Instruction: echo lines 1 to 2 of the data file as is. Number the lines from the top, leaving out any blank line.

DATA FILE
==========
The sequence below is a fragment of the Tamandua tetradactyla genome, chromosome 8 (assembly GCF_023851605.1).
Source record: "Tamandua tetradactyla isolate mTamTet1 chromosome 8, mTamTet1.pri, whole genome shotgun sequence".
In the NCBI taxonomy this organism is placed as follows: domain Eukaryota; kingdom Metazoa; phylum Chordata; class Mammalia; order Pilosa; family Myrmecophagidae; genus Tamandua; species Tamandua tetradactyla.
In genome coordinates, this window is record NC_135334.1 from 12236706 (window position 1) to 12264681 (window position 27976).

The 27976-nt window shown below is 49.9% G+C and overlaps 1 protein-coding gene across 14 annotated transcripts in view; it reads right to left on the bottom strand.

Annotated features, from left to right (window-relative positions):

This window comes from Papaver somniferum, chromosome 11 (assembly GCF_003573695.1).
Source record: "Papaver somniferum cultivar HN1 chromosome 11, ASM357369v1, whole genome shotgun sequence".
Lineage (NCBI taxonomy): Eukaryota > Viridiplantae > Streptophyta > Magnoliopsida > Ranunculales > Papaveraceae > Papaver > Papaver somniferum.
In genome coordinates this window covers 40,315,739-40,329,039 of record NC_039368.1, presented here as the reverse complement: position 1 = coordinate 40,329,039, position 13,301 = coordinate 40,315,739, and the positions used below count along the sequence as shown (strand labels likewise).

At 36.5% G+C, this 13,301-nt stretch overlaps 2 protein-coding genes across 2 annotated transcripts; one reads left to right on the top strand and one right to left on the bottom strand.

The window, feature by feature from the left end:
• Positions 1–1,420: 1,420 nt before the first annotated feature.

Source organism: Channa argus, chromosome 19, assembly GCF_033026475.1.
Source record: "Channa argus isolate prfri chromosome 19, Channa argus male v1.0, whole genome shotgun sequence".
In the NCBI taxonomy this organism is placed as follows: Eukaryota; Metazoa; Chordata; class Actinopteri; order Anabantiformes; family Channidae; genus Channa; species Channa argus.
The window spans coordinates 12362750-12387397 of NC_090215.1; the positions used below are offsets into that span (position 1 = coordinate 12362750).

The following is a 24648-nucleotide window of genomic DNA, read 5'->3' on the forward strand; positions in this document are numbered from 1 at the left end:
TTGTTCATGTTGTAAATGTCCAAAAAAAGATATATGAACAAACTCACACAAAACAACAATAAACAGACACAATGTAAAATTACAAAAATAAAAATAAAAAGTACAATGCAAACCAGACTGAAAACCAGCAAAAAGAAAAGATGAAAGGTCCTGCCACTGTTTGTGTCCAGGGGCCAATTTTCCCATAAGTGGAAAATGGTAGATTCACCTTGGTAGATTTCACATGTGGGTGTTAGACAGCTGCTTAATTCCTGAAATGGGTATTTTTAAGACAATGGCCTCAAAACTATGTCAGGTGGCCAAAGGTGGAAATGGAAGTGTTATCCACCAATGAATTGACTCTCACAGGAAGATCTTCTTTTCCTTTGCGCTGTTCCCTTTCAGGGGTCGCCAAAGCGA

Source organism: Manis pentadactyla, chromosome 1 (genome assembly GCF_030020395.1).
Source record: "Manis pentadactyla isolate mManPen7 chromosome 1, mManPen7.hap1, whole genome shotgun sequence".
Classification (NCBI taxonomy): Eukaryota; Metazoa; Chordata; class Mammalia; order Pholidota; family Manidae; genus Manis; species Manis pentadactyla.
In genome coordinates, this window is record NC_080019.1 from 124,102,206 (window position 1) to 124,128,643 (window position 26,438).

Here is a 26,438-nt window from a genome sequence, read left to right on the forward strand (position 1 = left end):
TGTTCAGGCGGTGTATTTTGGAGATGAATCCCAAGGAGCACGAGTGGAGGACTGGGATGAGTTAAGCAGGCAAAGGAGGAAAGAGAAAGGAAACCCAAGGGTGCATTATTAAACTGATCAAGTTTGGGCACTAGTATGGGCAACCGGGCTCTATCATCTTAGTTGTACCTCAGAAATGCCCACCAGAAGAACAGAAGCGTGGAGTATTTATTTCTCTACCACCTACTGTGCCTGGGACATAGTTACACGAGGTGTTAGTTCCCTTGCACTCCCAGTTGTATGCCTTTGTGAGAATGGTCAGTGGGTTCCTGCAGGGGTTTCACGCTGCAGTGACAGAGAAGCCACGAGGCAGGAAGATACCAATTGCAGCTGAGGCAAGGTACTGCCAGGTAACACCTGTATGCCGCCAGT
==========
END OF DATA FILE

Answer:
The sequence below is a fragment of the Tamandua tetradactyla genome, chromosome 8 (assembly GCF_023851605.1).
Source record: "Tamandua tetradactyla isolate mTamTet1 chromosome 8, mTamTet1.pri, whole genome shotgun sequence".